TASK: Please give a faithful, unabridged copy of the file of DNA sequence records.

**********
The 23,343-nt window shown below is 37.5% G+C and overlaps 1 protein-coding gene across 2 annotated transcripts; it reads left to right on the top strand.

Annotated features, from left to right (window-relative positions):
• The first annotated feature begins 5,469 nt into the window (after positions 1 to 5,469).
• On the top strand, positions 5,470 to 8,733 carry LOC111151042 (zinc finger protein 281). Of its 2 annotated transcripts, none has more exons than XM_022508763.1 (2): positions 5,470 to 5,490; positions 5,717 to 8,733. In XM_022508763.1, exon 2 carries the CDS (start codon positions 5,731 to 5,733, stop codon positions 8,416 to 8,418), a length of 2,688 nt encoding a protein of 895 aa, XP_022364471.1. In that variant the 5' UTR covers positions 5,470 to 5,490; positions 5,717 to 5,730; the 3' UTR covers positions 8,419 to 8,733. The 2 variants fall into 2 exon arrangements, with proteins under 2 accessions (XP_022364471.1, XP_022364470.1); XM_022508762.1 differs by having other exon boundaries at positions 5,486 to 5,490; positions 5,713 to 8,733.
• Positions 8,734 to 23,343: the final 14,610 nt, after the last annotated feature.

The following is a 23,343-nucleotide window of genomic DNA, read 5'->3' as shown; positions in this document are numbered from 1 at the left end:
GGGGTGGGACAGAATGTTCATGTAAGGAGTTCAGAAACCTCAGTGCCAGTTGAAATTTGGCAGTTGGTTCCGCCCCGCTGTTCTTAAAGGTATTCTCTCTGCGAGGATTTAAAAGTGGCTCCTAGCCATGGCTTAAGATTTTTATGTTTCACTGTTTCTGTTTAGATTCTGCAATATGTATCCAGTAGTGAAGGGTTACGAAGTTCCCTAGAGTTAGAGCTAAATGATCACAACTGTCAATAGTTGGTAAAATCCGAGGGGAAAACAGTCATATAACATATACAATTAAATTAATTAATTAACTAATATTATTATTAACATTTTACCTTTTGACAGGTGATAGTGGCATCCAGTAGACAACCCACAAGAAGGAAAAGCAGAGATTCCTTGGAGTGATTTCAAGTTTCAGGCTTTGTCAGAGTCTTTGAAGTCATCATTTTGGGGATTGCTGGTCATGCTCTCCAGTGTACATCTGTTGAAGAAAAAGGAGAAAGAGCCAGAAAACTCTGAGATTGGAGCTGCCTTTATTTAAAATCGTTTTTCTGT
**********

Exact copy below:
The 23,343-nt window shown below is 37.5% G+C and overlaps 1 protein-coding gene across 2 annotated transcripts; it reads left to right on the top strand.

Annotated features, from left to right (window-relative positions):
• The first annotated feature begins 5,469 nt into the window (after positions 1 to 5,469).
• On the top strand, positions 5,470 to 8,733 carry LOC111151042 (zinc finger protein 281). Of its 2 annotated transcripts, none has more exons than XM_022508763.1 (2): positions 5,470 to 5,490; positions 5,717 to 8,733. In XM_022508763.1, exon 2 carries the CDS (start codon positions 5,731 to 5,733, stop codon positions 8,416 to 8,418), a length of 2,688 nt encoding a protein of 895 aa, XP_022364471.1. In that variant the 5' UTR covers positions 5,470 to 5,490; positions 5,717 to 5,730; the 3' UTR covers positions 8,419 to 8,733. The 2 variants fall into 2 exon arrangements, with proteins under 2 accessions (XP_022364471.1, XP_022364470.1); XM_022508762.1 differs by having other exon boundaries at positions 5,486 to 5,490; positions 5,713 to 8,733.
• Positions 8,734 to 23,343: the final 14,610 nt, after the last annotated feature.

The following is a 23,343-nucleotide window of genomic DNA, read 5'->3' as shown; positions in this document are numbered from 1 at the left end:
GGGGTGGGACAGAATGTTCATGTAAGGAGTTCAGAAACCTCAGTGCCAGTTGAAATTTGGCAGTTGGTTCCGCCCCGCTGTTCTTAAAGGTATTCTCTCTGCGAGGATTTAAAAGTGGCTCCTAGCCATGGCTTAAGATTTTTATGTTTCACTGTTTCTGTTTAGATTCTGCAATATGTATCCAGTAGTGAAGGGTTACGAAGTTCCCTAGAGTTAGAGCTAAATGATCACAACTGTCAATAGTTGGTAAAATCCGAGGGGAAAACAGTCATATAACATATACAATTAAATTAATTAATTAACTAATATTATTATTAACATTTTACCTTTTGACAGGTGATAGTGGCATCCAGTAGACAACCCACAAGAAGGAAAAGCAGAGATTCCTTGGAGTGATTTCAAGTTTCAGGCTTTGTCAGAGTCTTTGAAGTCATCATTTTGGGGATTGCTGGTCATGCTCTCCAGTGTACATCTGTTGAAGAAAAAGGAGAAAGAGCCAGAAAACTCTGAGATTGGAGCTGCCTTTATTTAAAATCGTTTTTCTGT